The resignation last week of Environment Minister Marina Silva, widely seen as a guardian of the world’s largest rain forest, has spurred concerns that Brazil’s government will accelerate roads, pipelines and power plants in the region to fuel its fast-growing economy.
The Belo Monte dam, under the auspices of state power company Eletrobras, would be one of the world’s largest hydroelectric power plants, after China’s Three Gorges and the Itaipu dam shared by Brazil and Paraguay.
Nazi suspect not to be tried
WARSAW — Polish war-crimes prosecutors yesterday announced that they have dropped a probe against John Demjanjuk, 88, an ethnic Ukrainian living in the United States dogged by allegations of Nazi war crimes.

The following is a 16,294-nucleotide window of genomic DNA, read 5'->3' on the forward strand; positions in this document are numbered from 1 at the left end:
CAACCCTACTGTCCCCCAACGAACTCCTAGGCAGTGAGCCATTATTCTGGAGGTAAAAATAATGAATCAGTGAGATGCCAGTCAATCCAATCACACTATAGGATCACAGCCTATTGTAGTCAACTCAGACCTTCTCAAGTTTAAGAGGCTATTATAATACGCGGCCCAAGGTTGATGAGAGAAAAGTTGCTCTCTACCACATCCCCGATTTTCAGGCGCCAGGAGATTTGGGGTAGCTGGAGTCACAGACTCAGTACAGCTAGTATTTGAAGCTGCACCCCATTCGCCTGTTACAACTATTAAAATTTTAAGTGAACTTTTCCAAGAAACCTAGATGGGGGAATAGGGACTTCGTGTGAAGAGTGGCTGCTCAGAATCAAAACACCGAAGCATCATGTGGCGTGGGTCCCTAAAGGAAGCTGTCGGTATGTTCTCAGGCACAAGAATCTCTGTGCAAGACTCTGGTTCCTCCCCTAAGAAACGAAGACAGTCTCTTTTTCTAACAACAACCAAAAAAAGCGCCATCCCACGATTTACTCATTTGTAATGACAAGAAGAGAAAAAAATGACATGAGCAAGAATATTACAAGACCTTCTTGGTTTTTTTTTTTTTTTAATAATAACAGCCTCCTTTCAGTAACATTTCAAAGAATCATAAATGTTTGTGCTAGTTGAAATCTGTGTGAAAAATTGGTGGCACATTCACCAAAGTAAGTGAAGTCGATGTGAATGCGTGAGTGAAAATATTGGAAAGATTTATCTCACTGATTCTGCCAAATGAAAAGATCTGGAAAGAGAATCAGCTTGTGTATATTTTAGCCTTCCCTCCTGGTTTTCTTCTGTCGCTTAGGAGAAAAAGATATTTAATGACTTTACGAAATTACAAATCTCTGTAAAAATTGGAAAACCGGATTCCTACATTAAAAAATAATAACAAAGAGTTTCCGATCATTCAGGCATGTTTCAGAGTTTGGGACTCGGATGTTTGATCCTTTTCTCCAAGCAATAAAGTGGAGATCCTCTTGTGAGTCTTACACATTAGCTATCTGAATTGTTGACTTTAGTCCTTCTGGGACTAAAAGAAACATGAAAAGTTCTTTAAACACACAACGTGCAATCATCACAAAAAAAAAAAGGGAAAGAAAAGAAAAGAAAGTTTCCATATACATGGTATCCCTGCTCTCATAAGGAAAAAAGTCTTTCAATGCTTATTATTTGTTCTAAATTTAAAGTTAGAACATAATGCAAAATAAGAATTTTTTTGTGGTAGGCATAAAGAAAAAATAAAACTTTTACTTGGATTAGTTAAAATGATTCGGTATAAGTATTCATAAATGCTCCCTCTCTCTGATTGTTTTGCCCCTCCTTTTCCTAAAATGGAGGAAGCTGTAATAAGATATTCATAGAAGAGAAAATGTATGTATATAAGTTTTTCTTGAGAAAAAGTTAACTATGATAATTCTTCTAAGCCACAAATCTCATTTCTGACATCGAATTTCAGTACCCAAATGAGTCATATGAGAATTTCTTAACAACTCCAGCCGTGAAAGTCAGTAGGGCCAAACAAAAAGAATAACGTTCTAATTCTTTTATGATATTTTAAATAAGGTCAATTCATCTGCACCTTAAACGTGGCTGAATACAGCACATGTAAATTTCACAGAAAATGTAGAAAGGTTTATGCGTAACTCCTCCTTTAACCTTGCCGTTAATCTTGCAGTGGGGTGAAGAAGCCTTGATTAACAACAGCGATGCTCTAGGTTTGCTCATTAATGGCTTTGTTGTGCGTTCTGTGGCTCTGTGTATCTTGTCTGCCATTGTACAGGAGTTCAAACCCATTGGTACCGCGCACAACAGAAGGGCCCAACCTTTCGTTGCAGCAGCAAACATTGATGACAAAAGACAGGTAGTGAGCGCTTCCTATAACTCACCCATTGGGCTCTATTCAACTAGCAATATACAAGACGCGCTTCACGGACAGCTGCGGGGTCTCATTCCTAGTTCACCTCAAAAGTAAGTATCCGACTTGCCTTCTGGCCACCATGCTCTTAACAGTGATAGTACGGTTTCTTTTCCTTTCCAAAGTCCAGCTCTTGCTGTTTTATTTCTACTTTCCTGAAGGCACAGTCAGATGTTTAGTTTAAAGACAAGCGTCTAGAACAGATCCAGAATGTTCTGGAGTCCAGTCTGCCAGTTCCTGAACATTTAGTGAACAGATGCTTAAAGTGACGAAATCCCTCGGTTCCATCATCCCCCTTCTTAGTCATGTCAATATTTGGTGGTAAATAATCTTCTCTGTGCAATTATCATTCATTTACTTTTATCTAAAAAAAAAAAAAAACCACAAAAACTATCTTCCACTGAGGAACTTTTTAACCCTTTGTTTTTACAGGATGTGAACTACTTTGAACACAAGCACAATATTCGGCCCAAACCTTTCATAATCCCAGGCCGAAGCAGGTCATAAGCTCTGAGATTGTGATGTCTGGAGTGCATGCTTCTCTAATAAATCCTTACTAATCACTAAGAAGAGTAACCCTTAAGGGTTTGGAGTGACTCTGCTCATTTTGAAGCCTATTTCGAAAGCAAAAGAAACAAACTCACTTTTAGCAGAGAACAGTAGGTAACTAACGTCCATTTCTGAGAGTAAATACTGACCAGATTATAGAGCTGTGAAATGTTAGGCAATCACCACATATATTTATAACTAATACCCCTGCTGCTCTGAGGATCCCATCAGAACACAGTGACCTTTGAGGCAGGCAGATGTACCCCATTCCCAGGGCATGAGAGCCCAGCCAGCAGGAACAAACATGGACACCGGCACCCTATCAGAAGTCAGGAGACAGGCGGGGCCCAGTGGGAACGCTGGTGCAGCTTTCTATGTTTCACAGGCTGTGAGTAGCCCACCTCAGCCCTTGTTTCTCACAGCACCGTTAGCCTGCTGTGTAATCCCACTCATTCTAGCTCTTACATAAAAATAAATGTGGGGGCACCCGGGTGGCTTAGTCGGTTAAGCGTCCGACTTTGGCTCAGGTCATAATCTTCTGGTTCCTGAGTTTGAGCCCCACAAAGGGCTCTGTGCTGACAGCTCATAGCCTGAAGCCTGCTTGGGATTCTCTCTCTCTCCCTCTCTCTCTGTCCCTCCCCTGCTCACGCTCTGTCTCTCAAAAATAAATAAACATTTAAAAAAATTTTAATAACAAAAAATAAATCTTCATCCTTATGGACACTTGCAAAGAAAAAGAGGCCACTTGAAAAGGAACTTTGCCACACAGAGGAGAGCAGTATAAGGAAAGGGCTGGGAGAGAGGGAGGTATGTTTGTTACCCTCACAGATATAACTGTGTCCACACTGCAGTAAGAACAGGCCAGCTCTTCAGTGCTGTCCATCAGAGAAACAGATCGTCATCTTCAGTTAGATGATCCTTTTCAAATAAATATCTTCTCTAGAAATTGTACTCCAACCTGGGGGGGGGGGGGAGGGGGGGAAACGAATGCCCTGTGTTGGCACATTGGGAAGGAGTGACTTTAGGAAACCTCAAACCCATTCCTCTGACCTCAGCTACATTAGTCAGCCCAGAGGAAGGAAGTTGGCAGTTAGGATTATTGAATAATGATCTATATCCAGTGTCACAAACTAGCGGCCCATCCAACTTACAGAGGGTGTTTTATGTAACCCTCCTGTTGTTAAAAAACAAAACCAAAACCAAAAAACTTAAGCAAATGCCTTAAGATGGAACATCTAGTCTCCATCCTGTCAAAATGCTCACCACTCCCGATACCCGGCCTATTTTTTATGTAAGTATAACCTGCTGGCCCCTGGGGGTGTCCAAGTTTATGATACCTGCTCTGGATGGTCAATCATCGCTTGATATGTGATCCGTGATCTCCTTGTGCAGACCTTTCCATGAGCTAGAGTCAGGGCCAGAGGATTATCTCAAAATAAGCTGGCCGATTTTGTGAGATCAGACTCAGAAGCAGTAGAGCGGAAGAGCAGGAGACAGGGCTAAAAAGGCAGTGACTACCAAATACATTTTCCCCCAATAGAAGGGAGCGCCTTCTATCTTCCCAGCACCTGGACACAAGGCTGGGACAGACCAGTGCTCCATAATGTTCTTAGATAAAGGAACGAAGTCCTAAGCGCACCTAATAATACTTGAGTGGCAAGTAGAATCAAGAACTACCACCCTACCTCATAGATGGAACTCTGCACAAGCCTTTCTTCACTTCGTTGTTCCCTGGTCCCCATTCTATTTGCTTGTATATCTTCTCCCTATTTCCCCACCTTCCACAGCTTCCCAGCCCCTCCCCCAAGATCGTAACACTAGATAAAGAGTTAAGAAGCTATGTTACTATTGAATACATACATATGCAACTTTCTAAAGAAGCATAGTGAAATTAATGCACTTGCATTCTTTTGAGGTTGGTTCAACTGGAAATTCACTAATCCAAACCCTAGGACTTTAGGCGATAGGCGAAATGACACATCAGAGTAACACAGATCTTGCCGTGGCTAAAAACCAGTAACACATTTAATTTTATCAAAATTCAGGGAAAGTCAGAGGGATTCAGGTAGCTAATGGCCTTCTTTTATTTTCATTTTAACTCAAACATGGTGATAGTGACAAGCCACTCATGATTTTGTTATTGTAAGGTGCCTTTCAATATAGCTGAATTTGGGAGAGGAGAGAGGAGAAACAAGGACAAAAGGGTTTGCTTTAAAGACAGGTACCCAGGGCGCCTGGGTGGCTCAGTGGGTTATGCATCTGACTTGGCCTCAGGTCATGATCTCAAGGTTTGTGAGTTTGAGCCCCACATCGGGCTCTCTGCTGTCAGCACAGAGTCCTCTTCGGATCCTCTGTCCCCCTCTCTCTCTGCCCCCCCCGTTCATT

“The investigation was dropped December 19, 2007, due lack of evidence to incriminate Demjanjuk for murder,” prosecutor Anna Galkiewicz of Poland’s Institute for National Remembrance (IPN) told Agence France-Presse. The IPN is charged with investigating and prosecuting Nazi and communist-era crimes.
Twenty years ago, eyewitnesses identified Mr. Demjanjuk, a retired U.S. autoworker, as “Ivan the Terrible,” one of the infamous torturers at the Treblinka Nazi German concentration camp, located in what is now eastern Poland.
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